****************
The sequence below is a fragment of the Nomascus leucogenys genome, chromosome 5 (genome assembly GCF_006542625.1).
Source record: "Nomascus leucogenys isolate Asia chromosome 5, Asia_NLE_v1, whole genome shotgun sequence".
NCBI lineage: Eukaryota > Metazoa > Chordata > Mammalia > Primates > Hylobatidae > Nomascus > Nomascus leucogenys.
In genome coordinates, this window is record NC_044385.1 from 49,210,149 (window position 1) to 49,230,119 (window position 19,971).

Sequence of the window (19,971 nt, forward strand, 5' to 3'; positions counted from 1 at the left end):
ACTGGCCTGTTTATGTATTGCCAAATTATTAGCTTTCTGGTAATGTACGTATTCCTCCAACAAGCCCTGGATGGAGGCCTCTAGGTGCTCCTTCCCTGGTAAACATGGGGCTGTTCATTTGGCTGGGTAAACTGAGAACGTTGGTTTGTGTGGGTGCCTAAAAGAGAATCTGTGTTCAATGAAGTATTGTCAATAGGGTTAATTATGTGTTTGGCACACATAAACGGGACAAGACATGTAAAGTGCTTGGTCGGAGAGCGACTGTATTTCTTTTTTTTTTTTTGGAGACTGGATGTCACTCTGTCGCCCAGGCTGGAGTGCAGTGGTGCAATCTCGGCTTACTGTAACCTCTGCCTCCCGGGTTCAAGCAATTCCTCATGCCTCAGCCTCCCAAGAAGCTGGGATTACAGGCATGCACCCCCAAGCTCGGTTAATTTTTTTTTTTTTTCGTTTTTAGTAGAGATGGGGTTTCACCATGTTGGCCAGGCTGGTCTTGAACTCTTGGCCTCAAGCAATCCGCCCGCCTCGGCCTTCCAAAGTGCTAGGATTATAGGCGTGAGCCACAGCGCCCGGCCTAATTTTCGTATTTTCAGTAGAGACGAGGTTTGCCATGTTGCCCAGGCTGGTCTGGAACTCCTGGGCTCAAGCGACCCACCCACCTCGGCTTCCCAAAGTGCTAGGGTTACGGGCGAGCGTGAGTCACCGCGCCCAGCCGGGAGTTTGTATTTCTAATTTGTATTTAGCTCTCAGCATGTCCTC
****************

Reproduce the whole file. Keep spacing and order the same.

The sequence below is a fragment of the Nomascus leucogenys genome, chromosome 5 (genome assembly GCF_006542625.1).
Source record: "Nomascus leucogenys isolate Asia chromosome 5, Asia_NLE_v1, whole genome shotgun sequence".
NCBI lineage: Eukaryota > Metazoa > Chordata > Mammalia > Primates > Hylobatidae > Nomascus > Nomascus leucogenys.
In genome coordinates, this window is record NC_044385.1 from 49,210,149 (window position 1) to 49,230,119 (window position 19,971).

Sequence of the window (19,971 nt, forward strand, 5' to 3'; positions counted from 1 at the left end):
ACTGGCCTGTTTATGTATTGCCAAATTATTAGCTTTCTGGTAATGTACGTATTCCTCCAACAAGCCCTGGATGGAGGCCTCTAGGTGCTCCTTCCCTGGTAAACATGGGGCTGTTCATTTGGCTGGGTAAACTGAGAACGTTGGTTTGTGTGGGTGCCTAAAAGAGAATCTGTGTTCAATGAAGTATTGTCAATAGGGTTAATTATGTGTTTGGCACACATAAACGGGACAAGACATGTAAAGTGCTTGGTCGGAGAGCGACTGTATTTCTTTTTTTTTTTTTGGAGACTGGATGTCACTCTGTCGCCCAGGCTGGAGTGCAGTGGTGCAATCTCGGCTTACTGTAACCTCTGCCTCCCGGGTTCAAGCAATTCCTCATGCCTCAGCCTCCCAAGAAGCTGGGATTACAGGCATGCACCCCCAAGCTCGGTTAATTTTTTTTTTTTTTCGTTTTTAGTAGAGATGGGGTTTCACCATGTTGGCCAGGCTGGTCTTGAACTCTTGGCCTCAAGCAATCCGCCCGCCTCGGCCTTCCAAAGTGCTAGGATTATAGGCGTGAGCCACAGCGCCCGGCCTAATTTTCGTATTTTCAGTAGAGACGAGGTTTGCCATGTTGCCCAGGCTGGTCTGGAACTCCTGGGCTCAAGCGACCCACCCACCTCGGCTTCCCAAAGTGCTAGGGTTACGGGCGAGCGTGAGTCACCGCGCCCAGCCGGGAGTTTGTATTTCTAATTTGTATTTAGCTCTCAGCATGTCCTC